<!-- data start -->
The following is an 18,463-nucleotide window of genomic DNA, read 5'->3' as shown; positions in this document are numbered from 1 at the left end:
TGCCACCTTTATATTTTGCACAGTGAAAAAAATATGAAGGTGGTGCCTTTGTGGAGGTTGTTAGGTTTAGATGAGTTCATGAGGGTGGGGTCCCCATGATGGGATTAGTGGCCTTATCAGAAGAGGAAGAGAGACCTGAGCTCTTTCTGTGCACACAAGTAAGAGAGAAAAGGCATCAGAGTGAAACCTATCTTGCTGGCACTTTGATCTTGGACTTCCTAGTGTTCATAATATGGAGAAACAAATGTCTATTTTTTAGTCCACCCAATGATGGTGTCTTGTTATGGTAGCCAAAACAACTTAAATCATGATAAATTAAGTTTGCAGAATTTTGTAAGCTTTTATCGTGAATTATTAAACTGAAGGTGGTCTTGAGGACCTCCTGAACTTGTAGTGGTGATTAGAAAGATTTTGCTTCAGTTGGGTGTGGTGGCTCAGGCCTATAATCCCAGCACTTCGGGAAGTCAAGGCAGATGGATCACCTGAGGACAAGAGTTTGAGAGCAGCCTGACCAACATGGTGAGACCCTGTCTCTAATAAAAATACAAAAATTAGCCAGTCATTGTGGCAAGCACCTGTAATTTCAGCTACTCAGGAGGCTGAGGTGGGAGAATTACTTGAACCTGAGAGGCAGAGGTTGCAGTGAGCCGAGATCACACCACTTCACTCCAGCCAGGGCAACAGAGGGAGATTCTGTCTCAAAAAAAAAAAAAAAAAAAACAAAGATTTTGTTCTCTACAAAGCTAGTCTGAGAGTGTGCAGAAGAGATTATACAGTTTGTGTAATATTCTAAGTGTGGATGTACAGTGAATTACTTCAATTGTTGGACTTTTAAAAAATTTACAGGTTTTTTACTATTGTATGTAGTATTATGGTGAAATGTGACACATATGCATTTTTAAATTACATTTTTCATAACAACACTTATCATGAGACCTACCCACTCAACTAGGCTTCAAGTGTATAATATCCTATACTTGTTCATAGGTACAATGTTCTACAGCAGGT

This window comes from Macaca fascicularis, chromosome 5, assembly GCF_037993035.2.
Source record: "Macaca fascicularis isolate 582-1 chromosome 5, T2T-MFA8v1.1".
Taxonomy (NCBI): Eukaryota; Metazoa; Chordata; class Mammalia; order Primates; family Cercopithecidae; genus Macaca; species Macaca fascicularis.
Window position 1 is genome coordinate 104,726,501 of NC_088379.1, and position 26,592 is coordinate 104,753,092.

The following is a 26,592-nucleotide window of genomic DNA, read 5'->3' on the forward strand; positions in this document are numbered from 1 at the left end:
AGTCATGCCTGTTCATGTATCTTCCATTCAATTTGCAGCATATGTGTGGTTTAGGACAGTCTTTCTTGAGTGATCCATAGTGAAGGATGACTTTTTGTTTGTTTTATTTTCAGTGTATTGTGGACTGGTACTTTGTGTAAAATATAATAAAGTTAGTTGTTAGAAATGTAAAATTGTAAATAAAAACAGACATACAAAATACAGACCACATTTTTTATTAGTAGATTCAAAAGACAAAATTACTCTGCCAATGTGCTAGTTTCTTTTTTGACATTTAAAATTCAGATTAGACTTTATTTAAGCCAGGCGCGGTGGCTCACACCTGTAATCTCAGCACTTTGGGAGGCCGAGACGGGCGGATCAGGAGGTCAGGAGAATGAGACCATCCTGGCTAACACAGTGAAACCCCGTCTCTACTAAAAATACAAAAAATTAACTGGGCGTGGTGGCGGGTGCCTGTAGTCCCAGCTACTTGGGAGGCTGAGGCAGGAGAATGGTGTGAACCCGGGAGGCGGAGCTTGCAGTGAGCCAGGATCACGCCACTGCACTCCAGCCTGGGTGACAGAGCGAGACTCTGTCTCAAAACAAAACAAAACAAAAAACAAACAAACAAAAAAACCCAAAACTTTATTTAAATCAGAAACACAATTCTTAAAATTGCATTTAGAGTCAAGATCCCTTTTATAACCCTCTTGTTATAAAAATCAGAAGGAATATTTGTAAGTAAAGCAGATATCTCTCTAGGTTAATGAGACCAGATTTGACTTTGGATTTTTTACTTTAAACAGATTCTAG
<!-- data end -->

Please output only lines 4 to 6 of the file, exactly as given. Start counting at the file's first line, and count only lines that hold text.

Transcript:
Source record: "Macaca fascicularis isolate 582-1 chromosome 5, T2T-MFA8v1.1".
Taxonomy (NCBI): Eukaryota; Metazoa; Chordata; class Mammalia; order Primates; family Cercopithecidae; genus Macaca; species Macaca fascicularis.
Window position 1 is genome coordinate 104,726,501 of NC_088379.1, and position 26,592 is coordinate 104,753,092.